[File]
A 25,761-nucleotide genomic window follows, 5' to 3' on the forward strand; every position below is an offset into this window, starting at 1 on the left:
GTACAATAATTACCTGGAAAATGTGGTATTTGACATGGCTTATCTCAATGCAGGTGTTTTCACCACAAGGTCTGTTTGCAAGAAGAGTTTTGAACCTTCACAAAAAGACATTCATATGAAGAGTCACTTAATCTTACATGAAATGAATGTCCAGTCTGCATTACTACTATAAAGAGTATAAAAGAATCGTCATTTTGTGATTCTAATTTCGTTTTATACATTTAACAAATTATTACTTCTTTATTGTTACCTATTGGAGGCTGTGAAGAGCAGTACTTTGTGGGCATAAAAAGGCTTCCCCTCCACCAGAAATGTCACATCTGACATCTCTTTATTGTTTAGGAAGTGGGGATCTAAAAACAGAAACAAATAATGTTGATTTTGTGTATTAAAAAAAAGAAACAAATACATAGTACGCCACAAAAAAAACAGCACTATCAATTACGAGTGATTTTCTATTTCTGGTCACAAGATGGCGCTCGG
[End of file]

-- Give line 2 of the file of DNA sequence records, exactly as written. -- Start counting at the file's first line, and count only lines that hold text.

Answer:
GTACAATAATTACCTGGAAAATGTGGTATTTGACATGGCTTATCTCAATGCAGGTGTTTTCACCACAAGGTCTGTTTGCAAGAAGAGTTTTGAACCTTCACAAAAAGACATTCATATGAAGAGTCACTTAATCTTACATGAAATGAATGTCCAGTCTGCATTACTACTATAAAGAGTATAAAAGAATCGTCATTTTGTGATTCTAATTTCGTTTTATACATTTAACAAATTATTACTTCTTTATTGTTACCTATTGGAGGCTGTGAAGAGCAGTACTTTGTGGGCATAAAAAGGCTTCCCCTCCACCAGAAATGTCACATCTGACATCTCTTTATTGTTTAGGAAGTGGGGATCTAAAAACAGAAACAAATAATGTTGATTTTGTGTATTAAAAAAAAGAAACAAATACATAGTACGCCACAAAAAAAACAGCACTATCAATTACGAGTGATTTTCTATTTCTGGTCACAAGATGGCGCTCGG